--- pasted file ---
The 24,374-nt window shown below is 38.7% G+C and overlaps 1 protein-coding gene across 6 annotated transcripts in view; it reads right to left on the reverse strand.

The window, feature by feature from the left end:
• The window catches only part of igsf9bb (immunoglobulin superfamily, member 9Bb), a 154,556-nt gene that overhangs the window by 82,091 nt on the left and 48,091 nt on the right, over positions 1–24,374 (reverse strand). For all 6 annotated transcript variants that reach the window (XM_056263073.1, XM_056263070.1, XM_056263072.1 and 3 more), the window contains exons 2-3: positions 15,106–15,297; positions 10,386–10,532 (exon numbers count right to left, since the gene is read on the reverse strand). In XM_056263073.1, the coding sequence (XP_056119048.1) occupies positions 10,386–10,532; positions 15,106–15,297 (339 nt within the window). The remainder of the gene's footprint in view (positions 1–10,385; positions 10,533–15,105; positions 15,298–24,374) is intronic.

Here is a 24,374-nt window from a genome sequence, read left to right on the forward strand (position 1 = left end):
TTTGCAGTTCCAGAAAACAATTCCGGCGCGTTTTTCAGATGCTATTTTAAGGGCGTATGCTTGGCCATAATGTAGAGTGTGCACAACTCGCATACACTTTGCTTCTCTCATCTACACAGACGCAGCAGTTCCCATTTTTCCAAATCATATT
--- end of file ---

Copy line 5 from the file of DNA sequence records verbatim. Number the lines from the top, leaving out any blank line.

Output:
TTTGCAGTTCCAGAAAACAATTCCGGCGCGTTTTTCAGATGCTATTTTAAGGGCGTATGCTTGGCCATAATGTAGAGTGTGCACAACTCGCATACACTTTGCTTCTCTCATCTACACAGACGCAGCAGTTCCCATTTTTCCAAATCATATT